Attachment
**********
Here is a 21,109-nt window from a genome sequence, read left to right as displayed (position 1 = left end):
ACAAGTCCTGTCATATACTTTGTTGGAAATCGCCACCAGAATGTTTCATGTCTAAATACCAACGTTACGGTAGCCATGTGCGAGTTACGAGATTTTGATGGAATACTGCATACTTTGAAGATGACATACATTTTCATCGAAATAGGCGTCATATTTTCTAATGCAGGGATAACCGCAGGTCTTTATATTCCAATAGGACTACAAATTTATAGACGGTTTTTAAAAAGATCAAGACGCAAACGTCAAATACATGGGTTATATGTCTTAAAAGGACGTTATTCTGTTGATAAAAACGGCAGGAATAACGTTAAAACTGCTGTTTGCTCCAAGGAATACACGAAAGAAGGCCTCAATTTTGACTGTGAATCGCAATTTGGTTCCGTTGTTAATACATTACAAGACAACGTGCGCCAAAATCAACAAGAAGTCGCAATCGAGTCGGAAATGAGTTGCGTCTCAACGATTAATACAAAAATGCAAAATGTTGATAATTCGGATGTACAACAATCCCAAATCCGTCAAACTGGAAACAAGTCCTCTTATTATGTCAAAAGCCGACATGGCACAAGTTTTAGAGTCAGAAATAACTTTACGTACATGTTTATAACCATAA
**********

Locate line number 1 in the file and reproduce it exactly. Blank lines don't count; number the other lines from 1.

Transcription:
Here is a 21,109-nt window from a genome sequence, read left to right as displayed (position 1 = left end):